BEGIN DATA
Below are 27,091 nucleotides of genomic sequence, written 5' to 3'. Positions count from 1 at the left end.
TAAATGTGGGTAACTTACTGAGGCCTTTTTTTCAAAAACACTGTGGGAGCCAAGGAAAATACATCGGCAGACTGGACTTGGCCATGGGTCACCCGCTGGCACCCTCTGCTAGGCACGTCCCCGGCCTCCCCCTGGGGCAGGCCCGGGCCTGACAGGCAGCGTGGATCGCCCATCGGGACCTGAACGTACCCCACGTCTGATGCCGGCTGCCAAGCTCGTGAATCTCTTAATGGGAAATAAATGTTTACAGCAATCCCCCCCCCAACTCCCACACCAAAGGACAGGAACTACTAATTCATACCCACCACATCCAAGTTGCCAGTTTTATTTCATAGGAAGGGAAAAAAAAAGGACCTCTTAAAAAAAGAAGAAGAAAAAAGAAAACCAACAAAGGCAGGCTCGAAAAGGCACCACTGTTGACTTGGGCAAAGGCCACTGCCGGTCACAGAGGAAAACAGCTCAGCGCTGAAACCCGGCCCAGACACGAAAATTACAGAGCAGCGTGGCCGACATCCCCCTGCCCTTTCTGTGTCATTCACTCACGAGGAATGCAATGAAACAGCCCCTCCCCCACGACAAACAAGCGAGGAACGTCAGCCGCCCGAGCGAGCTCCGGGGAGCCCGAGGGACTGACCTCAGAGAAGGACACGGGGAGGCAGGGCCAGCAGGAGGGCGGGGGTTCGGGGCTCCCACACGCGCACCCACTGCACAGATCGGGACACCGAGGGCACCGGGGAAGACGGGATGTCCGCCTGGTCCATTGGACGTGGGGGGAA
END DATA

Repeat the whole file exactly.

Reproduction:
Below are 27,091 nucleotides of genomic sequence, written 5' to 3'. Positions count from 1 at the left end.
TAAATGTGGGTAACTTACTGAGGCCTTTTTTTCAAAAACACTGTGGGAGCCAAGGAAAATACATCGGCAGACTGGACTTGGCCATGGGTCACCCGCTGGCACCCTCTGCTAGGCACGTCCCCGGCCTCCCCCTGGGGCAGGCCCGGGCCTGACAGGCAGCGTGGATCGCCCATCGGGACCTGAACGTACCCCACGTCTGATGCCGGCTGCCAAGCTCGTGAATCTCTTAATGGGAAATAAATGTTTACAGCAATCCCCCCCCCAACTCCCACACCAAAGGACAGGAACTACTAATTCATACCCACCACATCCAAGTTGCCAGTTTTATTTCATAGGAAGGGAAAAAAAAAGGACCTCTTAAAAAAAGAAGAAGAAAAAAGAAAACCAACAAAGGCAGGCTCGAAAAGGCACCACTGTTGACTTGGGCAAAGGCCACTGCCGGTCACAGAGGAAAACAGCTCAGCGCTGAAACCCGGCCCAGACACGAAAATTACAGAGCAGCGTGGCCGACATCCCCCTGCCCTTTCTGTGTCATTCACTCACGAGGAATGCAATGAAACAGCCCCTCCCCCACGACAAACAAGCGAGGAACGTCAGCCGCCCGAGCGAGCTCCGGGGAGCCCGAGGGACTGACCTCAGAGAAGGACACGGGGAGGCAGGGCCAGCAGGAGGGCGGGGGTTCGGGGCTCCCACACGCGCACCCACTGCACAGATCGGGACACCGAGGGCACCGGGGAAGACGGGATGTCCGCCTGGTCCATTGGACGTGGGGGGAA